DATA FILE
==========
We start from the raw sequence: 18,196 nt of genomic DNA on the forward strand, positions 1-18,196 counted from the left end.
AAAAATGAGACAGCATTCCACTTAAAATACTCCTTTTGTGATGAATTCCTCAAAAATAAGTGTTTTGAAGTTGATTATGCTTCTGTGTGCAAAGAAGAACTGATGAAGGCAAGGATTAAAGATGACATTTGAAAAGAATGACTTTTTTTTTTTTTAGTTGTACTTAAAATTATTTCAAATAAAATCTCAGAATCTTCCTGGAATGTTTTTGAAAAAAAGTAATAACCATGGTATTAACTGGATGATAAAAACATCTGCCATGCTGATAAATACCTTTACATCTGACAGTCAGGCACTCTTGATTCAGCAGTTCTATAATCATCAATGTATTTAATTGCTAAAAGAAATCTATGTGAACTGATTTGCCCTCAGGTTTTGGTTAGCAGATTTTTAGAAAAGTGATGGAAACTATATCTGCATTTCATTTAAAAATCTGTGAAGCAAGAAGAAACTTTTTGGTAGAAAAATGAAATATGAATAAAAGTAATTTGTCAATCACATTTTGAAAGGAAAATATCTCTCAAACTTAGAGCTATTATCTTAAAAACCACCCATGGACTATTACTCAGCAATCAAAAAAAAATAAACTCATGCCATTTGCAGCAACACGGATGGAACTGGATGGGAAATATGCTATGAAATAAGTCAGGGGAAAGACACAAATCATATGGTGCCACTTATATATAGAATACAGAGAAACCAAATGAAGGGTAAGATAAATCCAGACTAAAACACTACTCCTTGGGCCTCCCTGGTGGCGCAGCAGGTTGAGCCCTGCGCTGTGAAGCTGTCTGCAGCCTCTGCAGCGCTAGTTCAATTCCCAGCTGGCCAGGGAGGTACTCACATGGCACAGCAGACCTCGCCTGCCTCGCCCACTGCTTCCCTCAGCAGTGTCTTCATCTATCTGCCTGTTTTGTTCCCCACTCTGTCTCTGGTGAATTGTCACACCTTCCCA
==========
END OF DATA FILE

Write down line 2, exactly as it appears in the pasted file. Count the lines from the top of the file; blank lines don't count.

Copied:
AAAAATGAGACAGCATTCCACTTAAAATACTCCTTTTGTGATGAATTCCTCAAAAATAAGTGTTTTGAAGTTGATTATGCTTCTGTGTGCAAAGAAGAACTGATGAAGGCAAGGATTAAAGATGACATTTGAAAAGAATGACTTTTTTTTTTTTTAGTTGTACTTAAAATTATTTCAAATAAAATCTCAGAATCTTCCTGGAATGTTTTTGAAAAAAAGTAATAACCATGGTATTAACTGGATGATAAAAACATCTGCCATGCTGATAAATACCTTTACATCTGACAGTCAGGCACTCTTGATTCAGCAGTTCTATAATCATCAATGTATTTAATTGCTAAAAGAAATCTATGTGAACTGATTTGCCCTCAGGTTTTGGTTAGCAGATTTTTAGAAAAGTGATGGAAACTATATCTGCATTTCATTTAAAAATCTGTGAAGCAAGAAGAAACTTTTTGGTAGAAAAATGAAATATGAATAAAAGTAATTTGTCAATCACATTTTGAAAGGAAAATATCTCTCAAACTTAGAGCTATTATCTTAAAAACCACCCATGGACTATTACTCAGCAATCAAAAAAAAATAAACTCATGCCATTTGCAGCAACACGGATGGAACTGGATGGGAAATATGCTATGAAATAAGTCAGGGGAAAGACACAAATCATATGGTGCCACTTATATATAGAATACAGAGAAACCAAATGAAGGGTAAGATAAATCCAGACTAAAACACTACTCCTTGGGCCTCCCTGGTGGCGCAGCAGGTTGAGCCCTGCGCTGTGAAGCTGTCTGCAGCCTCTGCAGCGCTAGTTCAATTCCCAGCTGGCCAGGGAGGTACTCACATGGCACAGCAGACCTCGCCTGCCTCGCCCACTGCTTCCCTCAGCAGTGTCTTCATCTATCTGCCTGTTTTGTTCCCCACTCTGTCTCTGGTGAATTGTCACACCTTCCCA